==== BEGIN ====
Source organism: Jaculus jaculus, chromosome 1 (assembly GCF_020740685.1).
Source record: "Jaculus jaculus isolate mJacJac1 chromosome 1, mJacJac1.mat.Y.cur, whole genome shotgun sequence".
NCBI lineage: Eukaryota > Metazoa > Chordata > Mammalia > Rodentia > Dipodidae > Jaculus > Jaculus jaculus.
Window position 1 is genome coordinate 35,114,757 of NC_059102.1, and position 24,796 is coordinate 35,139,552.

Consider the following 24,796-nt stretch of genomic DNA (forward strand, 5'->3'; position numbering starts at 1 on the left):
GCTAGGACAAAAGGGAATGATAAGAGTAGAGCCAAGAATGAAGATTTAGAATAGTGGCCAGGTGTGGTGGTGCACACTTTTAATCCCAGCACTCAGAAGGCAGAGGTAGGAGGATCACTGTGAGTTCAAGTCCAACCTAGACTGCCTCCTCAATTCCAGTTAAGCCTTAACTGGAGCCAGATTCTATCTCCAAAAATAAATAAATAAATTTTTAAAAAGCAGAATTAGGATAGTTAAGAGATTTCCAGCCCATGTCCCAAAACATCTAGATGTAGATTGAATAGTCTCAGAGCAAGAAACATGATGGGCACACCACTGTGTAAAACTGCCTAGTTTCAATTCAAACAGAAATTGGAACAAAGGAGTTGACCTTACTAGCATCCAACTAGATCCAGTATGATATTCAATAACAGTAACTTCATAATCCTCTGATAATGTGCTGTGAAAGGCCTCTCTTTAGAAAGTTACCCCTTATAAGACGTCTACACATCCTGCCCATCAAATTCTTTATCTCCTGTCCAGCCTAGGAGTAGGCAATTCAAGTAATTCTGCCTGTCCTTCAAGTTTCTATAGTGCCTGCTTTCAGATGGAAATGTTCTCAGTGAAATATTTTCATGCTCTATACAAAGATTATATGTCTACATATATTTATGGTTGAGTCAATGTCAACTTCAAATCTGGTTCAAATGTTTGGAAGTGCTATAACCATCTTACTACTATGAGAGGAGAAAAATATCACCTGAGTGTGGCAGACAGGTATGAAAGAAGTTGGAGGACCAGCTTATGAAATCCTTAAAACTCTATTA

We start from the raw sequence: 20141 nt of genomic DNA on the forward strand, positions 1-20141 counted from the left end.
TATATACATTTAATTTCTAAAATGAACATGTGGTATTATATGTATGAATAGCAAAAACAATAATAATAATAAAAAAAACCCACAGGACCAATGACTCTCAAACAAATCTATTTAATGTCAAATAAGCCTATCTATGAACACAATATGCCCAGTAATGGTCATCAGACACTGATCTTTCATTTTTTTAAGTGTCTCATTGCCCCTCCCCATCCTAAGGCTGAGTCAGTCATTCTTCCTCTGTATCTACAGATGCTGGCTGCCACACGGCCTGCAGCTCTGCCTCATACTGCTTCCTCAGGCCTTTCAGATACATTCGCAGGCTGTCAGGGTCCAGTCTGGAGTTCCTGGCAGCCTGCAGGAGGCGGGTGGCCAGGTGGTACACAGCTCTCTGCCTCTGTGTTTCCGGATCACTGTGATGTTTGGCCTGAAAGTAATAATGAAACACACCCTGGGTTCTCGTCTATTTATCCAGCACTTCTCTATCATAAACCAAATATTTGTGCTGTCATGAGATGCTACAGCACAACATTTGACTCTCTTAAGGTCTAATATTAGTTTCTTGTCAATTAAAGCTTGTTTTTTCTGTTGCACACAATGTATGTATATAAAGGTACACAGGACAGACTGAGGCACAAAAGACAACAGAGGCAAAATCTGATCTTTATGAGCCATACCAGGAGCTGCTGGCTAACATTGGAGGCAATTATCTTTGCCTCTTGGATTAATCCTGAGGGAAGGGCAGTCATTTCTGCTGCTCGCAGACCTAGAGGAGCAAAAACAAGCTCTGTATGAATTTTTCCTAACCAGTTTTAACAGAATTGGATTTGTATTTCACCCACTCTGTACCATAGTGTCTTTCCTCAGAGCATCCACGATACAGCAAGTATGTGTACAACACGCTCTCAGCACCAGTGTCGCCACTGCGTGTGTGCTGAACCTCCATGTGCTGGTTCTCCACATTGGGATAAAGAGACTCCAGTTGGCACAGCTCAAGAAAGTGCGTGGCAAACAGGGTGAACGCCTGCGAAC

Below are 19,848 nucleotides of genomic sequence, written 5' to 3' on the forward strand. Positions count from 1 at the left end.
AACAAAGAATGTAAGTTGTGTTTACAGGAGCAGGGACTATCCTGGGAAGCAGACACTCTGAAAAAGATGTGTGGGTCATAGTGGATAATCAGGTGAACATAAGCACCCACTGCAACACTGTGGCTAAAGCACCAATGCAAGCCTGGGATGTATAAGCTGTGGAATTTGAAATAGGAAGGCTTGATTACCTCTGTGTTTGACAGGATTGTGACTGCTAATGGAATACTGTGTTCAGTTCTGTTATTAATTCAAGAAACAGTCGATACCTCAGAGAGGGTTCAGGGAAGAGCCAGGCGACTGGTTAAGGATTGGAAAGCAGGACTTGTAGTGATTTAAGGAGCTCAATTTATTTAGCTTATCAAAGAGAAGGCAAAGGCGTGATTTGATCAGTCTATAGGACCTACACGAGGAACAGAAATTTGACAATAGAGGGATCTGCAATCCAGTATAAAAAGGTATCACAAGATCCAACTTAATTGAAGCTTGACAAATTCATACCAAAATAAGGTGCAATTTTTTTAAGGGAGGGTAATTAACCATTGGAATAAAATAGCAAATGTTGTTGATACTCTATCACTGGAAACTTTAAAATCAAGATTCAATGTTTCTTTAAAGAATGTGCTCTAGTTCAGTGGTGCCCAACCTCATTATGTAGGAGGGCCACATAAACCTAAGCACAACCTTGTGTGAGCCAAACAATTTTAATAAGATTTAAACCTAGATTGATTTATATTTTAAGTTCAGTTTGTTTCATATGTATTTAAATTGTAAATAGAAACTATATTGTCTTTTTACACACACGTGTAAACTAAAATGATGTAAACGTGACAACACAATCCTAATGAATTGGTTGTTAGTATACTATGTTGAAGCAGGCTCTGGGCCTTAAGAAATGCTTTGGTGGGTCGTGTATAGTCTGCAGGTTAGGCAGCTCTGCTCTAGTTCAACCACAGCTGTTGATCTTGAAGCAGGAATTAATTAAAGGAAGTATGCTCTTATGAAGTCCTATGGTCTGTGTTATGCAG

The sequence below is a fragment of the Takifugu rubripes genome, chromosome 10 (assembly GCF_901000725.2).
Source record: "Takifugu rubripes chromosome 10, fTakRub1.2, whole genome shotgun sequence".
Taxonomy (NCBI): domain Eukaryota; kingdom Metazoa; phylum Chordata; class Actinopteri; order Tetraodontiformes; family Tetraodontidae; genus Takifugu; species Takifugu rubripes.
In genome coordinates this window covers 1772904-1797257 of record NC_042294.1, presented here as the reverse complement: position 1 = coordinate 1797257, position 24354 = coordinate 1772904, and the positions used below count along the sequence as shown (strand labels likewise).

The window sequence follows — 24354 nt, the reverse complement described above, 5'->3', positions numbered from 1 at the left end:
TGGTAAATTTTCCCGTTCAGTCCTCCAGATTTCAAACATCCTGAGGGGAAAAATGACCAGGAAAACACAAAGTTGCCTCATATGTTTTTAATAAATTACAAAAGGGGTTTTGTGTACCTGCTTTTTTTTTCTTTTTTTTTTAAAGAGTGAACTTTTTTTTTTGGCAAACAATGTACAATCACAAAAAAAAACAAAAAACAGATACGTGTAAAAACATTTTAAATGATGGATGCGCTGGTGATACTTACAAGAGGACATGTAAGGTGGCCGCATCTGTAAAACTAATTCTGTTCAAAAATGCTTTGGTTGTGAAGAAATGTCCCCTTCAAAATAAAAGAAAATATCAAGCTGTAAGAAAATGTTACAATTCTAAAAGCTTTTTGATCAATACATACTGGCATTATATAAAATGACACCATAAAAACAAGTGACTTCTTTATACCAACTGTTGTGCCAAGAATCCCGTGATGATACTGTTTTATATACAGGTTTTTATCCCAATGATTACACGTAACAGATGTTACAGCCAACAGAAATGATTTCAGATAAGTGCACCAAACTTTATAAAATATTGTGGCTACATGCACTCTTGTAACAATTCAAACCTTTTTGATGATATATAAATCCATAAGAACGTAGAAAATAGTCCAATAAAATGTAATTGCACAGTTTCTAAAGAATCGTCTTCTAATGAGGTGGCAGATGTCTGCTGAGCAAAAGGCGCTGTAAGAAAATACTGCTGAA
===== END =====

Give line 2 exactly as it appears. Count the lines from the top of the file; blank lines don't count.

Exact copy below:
Source record: "Jaculus jaculus isolate mJacJac1 chromosome 1, mJacJac1.mat.Y.cur, whole genome shotgun sequence".